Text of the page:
One way George Host reduces his carbon footprint is by driving a Tesla electric vehicle on his northern Minnesota commute to and from Duluth.
The forest biologist from New Independence Township charges his car at home every night, and there are several spots in the Twin Ports where he can power up. The challenge comes when Host and others in greater Minnesota drive farther afield — because the number of electric vehicle battery chargers across the state is decidedly uneven.
“In smaller communities, you have a different challenge with [electric vehicles] than in the metro, because people tend to travel longer distances and have less access to chargers,” said Tim Sexton, chief sustainability officer for the Minnesota Department of Transportation (MnDOT).
But that’s changing as more Minnesotans go electric. Transportation is now the state’s leading source of greenhouse gas emissions, and lawmakers have taken note. Encouraging electric vehicle use and building the ancillary charging infrastructure is one way, they say, to combat climate change.
The number of electric vehicles registered in Minnesota was 9,401 last year, more than double the number in 2017. Some 10,495 have been registered this year, although the overall number registered statewide is still under 2% of all vehicles, according to the Minnesota Department of Public Safety. To support them, more than 300 charging stations of varying capacity are located throughout the state, according to the National Renewable Energy Laboratory. Most places to plug in are clustered in the Twin Cities metro area.
Drivers outside the cities just have to try a little harder to find their electrical boost.
“You do have to be more planful when you travel,” said Jennifer Herrmann of Morris, Minn., who drives a Chevy Bolt. “There’s really not a great charging infrastructure when you go west in Minnesota.”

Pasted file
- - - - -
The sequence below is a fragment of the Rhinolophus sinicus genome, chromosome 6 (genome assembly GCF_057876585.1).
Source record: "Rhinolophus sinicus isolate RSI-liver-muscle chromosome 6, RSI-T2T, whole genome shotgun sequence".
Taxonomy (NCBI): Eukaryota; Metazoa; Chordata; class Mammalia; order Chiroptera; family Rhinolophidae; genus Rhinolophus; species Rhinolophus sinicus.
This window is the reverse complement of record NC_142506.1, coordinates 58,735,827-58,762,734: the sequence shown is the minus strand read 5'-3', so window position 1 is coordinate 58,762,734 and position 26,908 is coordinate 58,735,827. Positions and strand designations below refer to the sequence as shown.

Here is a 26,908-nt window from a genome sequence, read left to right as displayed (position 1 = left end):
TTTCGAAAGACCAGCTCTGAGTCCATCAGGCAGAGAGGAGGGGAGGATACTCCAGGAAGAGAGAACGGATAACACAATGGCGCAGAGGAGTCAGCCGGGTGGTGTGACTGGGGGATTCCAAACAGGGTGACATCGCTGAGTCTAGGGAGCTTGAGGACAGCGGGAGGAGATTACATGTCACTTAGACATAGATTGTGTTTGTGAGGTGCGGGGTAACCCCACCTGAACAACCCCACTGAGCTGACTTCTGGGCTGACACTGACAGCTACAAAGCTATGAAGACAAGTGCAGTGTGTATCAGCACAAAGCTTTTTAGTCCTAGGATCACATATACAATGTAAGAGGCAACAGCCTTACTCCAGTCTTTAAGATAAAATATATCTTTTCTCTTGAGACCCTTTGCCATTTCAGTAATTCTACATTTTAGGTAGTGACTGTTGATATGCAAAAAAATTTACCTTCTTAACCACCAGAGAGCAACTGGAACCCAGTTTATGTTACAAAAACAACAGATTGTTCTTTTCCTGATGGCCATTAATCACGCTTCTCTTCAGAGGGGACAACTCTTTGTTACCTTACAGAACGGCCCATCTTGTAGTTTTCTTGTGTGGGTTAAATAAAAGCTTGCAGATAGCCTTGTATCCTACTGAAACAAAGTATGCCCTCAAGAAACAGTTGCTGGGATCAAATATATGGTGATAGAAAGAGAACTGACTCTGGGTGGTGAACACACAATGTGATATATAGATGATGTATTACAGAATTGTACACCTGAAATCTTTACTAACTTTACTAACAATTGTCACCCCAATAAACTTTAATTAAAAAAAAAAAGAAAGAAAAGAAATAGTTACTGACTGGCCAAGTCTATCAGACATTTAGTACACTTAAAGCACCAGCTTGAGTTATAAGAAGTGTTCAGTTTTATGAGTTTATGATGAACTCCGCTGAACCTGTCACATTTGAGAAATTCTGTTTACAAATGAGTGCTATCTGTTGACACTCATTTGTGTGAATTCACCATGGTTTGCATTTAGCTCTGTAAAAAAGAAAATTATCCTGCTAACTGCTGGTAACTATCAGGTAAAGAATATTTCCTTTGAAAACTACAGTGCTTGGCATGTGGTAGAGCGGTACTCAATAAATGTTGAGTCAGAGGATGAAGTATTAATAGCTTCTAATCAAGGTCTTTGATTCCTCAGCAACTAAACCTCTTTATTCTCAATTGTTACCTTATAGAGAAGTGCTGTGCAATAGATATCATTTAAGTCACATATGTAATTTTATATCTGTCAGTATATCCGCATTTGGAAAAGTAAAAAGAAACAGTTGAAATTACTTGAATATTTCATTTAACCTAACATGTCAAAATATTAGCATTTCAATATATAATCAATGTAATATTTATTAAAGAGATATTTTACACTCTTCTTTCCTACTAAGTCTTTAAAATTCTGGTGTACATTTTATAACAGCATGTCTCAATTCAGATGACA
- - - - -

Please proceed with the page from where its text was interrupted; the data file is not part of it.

Recently, Gov. Tim Walz called for Minnesota to adopt California’s cleaner vehicle-emission rules, which would require carmakers to offer more electric and hybrid models here. MnDOT says only 19 of the 43 electric models sold nationwide are available in Minnesota, since auto manufacturers send them to the 13 states with lower emission standards first. If Minnesota were in the mix, the number of choices available to consumers would increase, as would sales.
But boosting the number of low-emission vehicles here is an “exercise in futility” without building the necessary infrastructure to charge them, according to a recent MnDOT report plotting the “Pathways to Decarbonizing Transportation” in the state.
Sexton says it’s “a chicken-and-egg type of dilemma” — more people would likely buy electric vehicles if they felt confident the charging infrastructure were in place. While that’s likely true in the Twin Cities, the picture becomes more muddled for those living and traveling beyond the seven-county metro area.
Many newer models of electric vehicles can travel for more than 200 miles before they need charging, but cold weather can sap battery power. That can lead to “range anxiety” for drivers.